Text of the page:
Latin teachers all have conditioned and well-practiced responses to the question asked by students and parents alike: “why study Latin?” It would not be unusual to hear responses like “you will score higher on your ACT or SAT,” or “you will get into a more prestigious college or university,” or perhaps even “because you will be among the elite who study this language.” When examined closely, however, each of these responses is problematically laden with evidence of systemic racism and white supremacy within our contemporary structure of education. One of the many embedded elements of these repressive systems is the notion of and preference for the idea of individualism (Dismantling Racism Workbook, 2016). This implicit bias towards individualism also resides in the idea that traditional strategies of classroom management have been derived from an individualistic psychological orientation (Lotan 2006).
By contrast, our Black and Brown students come to us from collectivistic home cultures. The home cultures that represent a collectivistic orientation may include Mexican, Japanese, Mexican American, West African, and Kenyan, among many others (Rothstein-Fisch 2008). Students of color who attend majority White schools already find themselves in the position of code switching throughout the academic day. By the time a Black or Brown student reaches a third or fourth year of Latin, where the canonical texts frequently glorify a genocide of tribally organized Gallic people or a man who is a fugitive by fate to be the sole founder of a legendary people, the already thin strand of relatability for that student is stretched even further. From that perspective, it is not unreasonable for our Black and Brown students to self-select out of the advanced Latin classroom.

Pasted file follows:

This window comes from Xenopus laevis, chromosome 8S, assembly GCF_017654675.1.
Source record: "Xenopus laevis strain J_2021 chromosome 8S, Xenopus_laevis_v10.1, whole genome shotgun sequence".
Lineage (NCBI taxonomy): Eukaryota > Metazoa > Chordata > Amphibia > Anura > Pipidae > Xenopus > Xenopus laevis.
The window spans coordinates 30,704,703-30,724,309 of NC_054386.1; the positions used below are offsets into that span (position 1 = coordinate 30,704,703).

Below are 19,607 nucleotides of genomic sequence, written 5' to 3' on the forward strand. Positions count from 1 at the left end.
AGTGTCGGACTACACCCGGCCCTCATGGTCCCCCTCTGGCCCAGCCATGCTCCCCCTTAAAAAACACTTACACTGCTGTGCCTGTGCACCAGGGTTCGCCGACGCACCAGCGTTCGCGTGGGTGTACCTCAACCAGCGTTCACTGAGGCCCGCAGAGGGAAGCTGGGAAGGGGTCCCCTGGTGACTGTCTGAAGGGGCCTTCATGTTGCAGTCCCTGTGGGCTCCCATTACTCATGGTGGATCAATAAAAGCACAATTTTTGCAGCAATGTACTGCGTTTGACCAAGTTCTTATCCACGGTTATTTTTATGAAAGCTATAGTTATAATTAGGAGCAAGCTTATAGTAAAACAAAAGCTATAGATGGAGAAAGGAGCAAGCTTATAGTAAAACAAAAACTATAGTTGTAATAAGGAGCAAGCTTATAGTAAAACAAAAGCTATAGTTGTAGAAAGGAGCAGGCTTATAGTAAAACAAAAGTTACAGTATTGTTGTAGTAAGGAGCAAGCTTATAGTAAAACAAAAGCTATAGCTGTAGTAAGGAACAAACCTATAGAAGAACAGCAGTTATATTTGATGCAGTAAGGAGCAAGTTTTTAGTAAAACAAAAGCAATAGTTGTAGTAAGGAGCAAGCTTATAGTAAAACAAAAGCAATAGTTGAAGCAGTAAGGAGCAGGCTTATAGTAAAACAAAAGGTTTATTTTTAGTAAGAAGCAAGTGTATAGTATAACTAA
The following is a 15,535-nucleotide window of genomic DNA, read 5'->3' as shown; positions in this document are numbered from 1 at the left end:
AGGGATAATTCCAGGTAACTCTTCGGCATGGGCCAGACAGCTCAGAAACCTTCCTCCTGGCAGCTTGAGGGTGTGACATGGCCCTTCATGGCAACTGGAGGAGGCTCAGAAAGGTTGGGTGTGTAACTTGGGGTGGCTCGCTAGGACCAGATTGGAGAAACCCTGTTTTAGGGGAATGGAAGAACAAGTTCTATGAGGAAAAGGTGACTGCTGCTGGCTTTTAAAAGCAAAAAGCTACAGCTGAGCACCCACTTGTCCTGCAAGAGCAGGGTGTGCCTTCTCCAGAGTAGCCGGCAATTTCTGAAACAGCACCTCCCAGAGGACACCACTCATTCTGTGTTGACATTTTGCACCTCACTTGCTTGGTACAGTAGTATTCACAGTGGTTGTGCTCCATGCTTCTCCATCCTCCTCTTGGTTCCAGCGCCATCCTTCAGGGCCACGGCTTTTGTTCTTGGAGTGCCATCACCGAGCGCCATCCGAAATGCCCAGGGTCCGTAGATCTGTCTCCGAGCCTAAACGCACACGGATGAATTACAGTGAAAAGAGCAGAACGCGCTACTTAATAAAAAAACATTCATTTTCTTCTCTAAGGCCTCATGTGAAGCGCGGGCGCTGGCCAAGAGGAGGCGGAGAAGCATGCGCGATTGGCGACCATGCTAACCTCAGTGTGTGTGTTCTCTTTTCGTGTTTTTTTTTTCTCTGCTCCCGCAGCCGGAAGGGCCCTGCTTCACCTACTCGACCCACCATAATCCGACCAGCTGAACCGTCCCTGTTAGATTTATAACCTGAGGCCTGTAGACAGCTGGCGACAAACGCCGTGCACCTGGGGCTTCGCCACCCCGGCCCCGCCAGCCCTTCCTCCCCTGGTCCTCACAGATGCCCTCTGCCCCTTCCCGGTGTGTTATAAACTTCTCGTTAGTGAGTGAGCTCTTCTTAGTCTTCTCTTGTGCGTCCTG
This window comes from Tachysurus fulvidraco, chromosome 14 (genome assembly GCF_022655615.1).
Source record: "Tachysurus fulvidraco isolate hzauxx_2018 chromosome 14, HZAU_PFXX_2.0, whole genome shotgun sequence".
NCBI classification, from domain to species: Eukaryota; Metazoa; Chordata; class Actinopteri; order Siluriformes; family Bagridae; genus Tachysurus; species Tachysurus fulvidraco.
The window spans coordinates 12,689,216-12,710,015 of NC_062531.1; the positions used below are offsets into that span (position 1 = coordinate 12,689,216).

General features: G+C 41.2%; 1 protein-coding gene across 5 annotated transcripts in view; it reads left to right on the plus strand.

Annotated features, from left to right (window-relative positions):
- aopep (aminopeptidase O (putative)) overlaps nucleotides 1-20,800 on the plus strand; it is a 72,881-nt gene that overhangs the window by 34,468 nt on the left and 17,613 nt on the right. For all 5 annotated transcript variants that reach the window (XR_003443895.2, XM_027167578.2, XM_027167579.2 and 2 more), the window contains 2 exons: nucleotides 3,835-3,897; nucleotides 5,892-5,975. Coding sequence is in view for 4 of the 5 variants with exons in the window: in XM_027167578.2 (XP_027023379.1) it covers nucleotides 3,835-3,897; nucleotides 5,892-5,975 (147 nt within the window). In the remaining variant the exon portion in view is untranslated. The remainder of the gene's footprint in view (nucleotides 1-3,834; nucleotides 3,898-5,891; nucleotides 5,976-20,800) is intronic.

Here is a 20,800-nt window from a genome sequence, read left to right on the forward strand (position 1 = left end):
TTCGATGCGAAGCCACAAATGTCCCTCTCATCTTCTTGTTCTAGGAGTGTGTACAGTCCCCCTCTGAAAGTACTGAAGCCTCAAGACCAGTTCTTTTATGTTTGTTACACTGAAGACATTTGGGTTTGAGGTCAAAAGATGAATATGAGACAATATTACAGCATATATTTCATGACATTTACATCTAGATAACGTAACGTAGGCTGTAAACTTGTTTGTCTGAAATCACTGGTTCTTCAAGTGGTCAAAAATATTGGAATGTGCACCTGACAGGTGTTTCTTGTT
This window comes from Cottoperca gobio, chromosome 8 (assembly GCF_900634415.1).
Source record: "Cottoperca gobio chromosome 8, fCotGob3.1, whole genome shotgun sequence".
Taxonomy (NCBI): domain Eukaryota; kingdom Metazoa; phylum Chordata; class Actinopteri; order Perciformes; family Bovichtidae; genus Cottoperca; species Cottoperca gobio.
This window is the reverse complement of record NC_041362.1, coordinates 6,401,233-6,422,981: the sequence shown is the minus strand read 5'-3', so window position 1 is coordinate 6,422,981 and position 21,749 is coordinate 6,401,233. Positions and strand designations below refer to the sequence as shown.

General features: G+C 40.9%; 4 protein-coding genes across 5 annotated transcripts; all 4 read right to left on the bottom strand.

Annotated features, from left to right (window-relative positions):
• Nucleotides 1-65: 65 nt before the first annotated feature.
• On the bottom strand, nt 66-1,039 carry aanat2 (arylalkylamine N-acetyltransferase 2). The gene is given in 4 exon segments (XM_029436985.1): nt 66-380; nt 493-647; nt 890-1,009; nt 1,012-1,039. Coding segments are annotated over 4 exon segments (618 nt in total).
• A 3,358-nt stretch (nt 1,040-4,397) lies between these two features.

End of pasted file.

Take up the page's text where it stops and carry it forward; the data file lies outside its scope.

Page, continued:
However, when instructional decisions, both in classroom management and course content, are intentionally made to embrace a collectivistic model, or even one that is purposeful in orchestrating an intersection between the individualistic and collectivistic, the resulting buy-in, engagement, and retention of all students improves. Further, the selection of primary source materials that more accurately represent the values of a collectivistic home culture or are intentionally taught from that perspective can especially benefit our students of color.